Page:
As an industrial designer, it's gratifying to see something you worked on sitting on a store shelf or showroom floor. Conversely it's depressing when a project you toiled over gets axed and never sees the light of day. But it is set designers who must experience the most mixed emotions of all: They will spend months creating props or environments that will definitely get made--but that will then be destroyed after filming, to make room in the studio for the next project.
One grand exception of this occurred not in Hollywood, but in Leavesden, England. Bear with us while we break this down:
The L.A.-based Thinkwell Group is an "experiential design firm" that designs, among other things, amusement parks. Towards the tail end of the filming of the Harry Potter series of movies, Warner Brothers tasked Thinkwell with creating a post-film-franchise attraction, to keep the money coming in after the series' conclusion. Thinkwell headed out to Warner Brothers' Leavesden Studios in the UK, where all of the Potter films were produced and where the sixth was then being shot, and made a startling discovery: The filmmakers had saved nearly everything. Props, sets, models, and elaborate constructions dating all the way back to the first film had been stored in a massive airplane hanger and spilled over into a further 200 shipping containers.
As one example, check out the sick "Snake Door" from movie #2, The Chamber of Secrets. I saw it years ago, and blithely dismissed it as CG, but it's a working motorized prop:
Nutty, no? And while the video can give you the misimpression that the door is small, check out this photo showing the scale of it:
Another thing I'd seen in the movie and assumed was CG was the Hogwarts castle:
But nope, turns out a team of people actually built the thing, at 1:24 scale. That means it's a massive 70 by 70 feet square and 26 feet high. "It is meticulously made and was in 19 major pieces with additional spires on top," said Thinkwell project director Cynthia Blackstone. "You don't even know how to describe it when you first see it; it's stunning."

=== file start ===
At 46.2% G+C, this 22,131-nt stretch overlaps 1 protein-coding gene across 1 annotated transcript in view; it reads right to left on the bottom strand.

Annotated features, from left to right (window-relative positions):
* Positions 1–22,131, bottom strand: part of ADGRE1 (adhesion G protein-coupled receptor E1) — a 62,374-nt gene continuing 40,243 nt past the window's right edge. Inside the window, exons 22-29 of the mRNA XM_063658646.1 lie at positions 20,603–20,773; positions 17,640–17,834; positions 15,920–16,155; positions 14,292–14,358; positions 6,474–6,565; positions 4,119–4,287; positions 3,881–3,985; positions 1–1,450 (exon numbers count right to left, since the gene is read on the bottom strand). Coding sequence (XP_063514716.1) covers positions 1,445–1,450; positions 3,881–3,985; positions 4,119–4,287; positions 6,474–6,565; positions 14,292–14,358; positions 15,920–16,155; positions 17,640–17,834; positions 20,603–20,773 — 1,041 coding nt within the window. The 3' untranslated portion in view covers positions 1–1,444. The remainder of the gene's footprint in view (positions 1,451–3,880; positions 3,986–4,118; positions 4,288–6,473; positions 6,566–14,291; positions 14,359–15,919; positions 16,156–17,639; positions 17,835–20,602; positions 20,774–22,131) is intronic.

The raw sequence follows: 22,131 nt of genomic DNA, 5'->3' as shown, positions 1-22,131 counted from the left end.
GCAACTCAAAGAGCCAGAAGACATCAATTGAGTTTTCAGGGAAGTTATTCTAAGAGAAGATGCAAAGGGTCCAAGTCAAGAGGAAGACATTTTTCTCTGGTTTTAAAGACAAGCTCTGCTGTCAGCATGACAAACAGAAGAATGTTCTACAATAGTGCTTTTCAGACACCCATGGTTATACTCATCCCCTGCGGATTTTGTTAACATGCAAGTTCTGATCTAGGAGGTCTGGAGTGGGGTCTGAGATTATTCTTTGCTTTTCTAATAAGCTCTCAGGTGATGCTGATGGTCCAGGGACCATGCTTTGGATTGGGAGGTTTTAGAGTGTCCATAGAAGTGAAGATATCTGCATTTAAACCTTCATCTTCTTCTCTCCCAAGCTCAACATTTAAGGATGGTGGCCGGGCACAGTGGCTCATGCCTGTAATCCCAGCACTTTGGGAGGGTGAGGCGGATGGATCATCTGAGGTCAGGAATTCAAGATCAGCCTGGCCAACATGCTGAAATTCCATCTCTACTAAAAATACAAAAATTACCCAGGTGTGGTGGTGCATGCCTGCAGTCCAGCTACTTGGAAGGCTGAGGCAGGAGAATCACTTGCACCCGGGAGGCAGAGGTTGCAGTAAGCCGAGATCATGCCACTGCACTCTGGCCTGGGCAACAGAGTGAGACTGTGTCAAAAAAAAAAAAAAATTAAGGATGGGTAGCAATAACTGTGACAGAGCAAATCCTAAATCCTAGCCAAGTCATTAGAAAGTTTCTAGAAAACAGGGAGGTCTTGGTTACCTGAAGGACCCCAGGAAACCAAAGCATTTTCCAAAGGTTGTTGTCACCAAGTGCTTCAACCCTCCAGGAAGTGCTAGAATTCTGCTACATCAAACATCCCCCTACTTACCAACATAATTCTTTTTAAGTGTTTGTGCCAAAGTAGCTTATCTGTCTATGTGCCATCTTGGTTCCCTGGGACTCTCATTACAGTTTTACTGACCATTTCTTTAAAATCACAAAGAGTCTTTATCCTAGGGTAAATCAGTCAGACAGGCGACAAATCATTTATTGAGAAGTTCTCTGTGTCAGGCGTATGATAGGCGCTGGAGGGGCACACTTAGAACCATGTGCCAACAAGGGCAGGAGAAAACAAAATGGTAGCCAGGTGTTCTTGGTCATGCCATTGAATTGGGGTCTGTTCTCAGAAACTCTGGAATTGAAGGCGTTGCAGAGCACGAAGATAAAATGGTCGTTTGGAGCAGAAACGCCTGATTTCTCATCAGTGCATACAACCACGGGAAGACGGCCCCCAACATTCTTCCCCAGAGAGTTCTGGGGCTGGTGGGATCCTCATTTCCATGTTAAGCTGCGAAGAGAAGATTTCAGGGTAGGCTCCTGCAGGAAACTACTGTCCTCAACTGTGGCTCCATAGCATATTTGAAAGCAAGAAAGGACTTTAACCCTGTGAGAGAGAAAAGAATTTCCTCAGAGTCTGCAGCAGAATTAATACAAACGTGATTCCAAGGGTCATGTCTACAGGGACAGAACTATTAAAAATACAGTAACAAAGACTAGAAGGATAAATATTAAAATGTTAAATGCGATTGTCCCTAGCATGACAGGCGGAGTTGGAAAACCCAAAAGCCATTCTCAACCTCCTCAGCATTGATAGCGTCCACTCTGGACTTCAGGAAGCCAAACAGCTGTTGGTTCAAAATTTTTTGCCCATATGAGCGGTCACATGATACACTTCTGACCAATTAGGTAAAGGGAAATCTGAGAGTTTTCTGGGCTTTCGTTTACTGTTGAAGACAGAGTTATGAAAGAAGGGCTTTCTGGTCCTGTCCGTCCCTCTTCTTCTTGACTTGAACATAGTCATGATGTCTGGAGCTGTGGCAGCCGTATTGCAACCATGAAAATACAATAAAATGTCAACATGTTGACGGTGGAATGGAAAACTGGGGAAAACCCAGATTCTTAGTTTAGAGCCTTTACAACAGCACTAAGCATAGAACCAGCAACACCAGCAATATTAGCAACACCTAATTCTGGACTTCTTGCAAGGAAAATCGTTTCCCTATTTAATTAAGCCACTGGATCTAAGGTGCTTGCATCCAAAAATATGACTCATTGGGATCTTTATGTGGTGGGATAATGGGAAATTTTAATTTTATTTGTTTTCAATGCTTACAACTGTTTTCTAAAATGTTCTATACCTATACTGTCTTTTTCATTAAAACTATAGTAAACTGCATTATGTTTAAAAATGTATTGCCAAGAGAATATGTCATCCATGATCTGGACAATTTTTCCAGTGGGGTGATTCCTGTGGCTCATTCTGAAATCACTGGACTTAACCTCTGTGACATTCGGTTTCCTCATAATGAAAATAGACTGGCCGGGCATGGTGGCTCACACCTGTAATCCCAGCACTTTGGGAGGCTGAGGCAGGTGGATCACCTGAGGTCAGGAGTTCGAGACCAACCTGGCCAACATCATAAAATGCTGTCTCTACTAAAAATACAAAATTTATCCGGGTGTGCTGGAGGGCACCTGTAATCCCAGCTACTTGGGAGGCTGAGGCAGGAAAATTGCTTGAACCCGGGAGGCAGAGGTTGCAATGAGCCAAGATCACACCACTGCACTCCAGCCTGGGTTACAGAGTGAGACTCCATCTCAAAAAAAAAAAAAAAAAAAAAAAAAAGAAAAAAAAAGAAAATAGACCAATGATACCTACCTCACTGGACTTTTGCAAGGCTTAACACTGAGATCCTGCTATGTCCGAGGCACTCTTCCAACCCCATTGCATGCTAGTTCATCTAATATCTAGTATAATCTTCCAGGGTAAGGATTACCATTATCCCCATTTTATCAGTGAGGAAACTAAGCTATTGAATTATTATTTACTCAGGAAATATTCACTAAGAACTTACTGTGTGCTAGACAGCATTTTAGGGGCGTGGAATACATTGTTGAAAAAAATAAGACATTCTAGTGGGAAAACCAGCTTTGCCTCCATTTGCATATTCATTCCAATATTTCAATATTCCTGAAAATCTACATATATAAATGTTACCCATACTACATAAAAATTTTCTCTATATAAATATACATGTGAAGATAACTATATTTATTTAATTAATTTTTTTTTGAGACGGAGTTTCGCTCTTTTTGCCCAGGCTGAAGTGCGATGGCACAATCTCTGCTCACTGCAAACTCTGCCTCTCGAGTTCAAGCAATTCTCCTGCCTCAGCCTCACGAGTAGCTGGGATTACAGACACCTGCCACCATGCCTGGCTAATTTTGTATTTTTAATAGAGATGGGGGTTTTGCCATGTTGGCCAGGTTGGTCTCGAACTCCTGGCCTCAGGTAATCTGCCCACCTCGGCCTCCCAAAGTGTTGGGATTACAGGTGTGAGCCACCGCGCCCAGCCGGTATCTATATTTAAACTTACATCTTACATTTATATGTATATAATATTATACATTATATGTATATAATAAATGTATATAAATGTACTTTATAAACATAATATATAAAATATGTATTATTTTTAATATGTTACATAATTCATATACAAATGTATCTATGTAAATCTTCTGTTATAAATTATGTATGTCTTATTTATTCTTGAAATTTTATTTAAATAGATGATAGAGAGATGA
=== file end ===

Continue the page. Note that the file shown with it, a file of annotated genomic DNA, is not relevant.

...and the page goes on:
The team at Thinkwell mined the massive storage collection to create "The Making of Harry Potter," an IKEA-store-sized walk-through attraction in Leavesden that takes an estimated three hours to get through. Entire sets were meticulously reconstructed: The airy Great Hall, the Gryffindor dorms, Dumbledore's office, the apothecary-like Potions classroom, the Weasley's kitchen, the entire shopping row of Diagon Alley, and more.
The tour culminates in room dominated by the gargantuan Hogwarts model, which has been rigged up with both interior and exterior lighting to mimic daily cycles; roughly every six minutes the castle goes from day to night, illuminated by an artificial sun that moves across it from one horizon to the other. Interior lights begin winking on as darkness falls.
As Thinkwell writes,
In the end, this unique studio tour captures the feeling of being on the film's soundstage. It really celebrates the making of Harry Potter, the artistry of the different departments, and the incredible workmanship, as much as it captures the excitement of visiting the sets....
[Says Thinkwell Creative Director Craig Hanna,] "There is no end to my admiration for the artistry and craftsmanship put into even the smallest detail that was built, sewn, fabricated, or drawn by the Harry Potter team."
The attraction is located about twenty minutes outside of London, for those of you in the UK. If any of you have already been to the exhibit, leave us a comment and let us know if it's lived up to the hype. Also—did they play music there? Please tell me they did, and that they contacted Pilot to get the rights to play this song as you entered: